IRA bombing: Victim memorial planned for Coventry
A memorial is to be erected to victims of a "forgotten bombing" in a British city.
The IRA attack on Coventry in 1939 left five people dead and around 70 injured but was overshadowed by the destruction inflicted on the city in World War Two.
A BBC investigation into the bombing, published to mark its 75th anniversary, included calls from relatives of the victims for a memorial in the city.
The city council said it hoped to erect a tribute by the end of the year.
'Reconciliation and peace'
Marie Jones, who lost her uncle Rex in the blast, said the progress on the memorial was "great news" and said the victims' relatives would be "thrilled".
"This 75th anniversary year has certainly brought the bombings back into the spotlight," she said.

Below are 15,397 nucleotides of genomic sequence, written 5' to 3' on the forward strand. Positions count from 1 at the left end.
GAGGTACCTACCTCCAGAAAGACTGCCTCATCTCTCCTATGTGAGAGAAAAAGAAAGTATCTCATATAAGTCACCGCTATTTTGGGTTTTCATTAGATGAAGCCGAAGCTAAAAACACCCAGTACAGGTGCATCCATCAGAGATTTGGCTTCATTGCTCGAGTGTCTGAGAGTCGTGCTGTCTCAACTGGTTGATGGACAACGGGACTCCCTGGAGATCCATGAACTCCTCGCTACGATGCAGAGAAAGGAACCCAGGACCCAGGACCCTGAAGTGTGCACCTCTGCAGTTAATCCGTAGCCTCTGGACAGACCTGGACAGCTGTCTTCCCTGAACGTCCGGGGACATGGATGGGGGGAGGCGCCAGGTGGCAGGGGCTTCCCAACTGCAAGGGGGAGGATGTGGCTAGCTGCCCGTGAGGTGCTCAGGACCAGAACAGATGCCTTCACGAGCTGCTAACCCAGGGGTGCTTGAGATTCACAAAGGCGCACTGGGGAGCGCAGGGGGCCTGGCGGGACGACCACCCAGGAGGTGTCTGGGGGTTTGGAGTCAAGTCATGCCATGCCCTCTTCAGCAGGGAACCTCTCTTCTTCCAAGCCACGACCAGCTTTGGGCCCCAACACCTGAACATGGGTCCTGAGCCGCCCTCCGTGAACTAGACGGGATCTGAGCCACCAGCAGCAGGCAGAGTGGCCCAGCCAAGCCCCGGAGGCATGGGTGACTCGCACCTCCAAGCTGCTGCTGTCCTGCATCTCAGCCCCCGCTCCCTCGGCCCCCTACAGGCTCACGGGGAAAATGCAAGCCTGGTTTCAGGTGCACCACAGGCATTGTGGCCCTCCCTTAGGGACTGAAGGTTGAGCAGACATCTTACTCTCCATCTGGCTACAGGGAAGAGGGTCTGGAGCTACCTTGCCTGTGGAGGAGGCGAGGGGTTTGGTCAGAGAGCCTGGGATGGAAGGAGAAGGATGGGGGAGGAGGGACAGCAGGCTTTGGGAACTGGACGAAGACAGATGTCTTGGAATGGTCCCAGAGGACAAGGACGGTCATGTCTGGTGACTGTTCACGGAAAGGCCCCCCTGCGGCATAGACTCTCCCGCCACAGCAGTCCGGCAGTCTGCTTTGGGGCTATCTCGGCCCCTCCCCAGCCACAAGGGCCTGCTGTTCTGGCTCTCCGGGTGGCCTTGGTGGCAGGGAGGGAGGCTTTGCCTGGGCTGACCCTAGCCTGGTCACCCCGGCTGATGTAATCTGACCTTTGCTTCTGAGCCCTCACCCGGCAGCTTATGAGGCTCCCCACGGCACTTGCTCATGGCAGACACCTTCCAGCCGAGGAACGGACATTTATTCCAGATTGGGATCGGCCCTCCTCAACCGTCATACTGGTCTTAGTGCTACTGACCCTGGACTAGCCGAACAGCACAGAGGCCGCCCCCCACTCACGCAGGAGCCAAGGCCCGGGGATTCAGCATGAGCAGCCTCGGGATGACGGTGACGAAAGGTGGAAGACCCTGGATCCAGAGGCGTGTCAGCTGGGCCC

It is hoped the memorial will be placed in or around Coventry's cathedrals, one of which was partially destroyed in WW2.
"The cathedral and the ruins of the old one are very moving," said Mrs Jones.
"The ruins would be a perfect place for a memorial as they represent reconciliation and peace."
Philip Townshend, deputy leader of Coventry City Council, said the authority was working closely with the Protestant community and the Roman Catholic Archdiocese.
"One of the options is a plate-glass tribute in a memorial chapel in the new cathedral. But we haven't ruled anything out," he said.
"I would really like to get something in place before Christmas. It's clearly been a matter of emotional distress to the families of those who lost their lives.
"But we are extremely optimistic this matter can be resolved for them."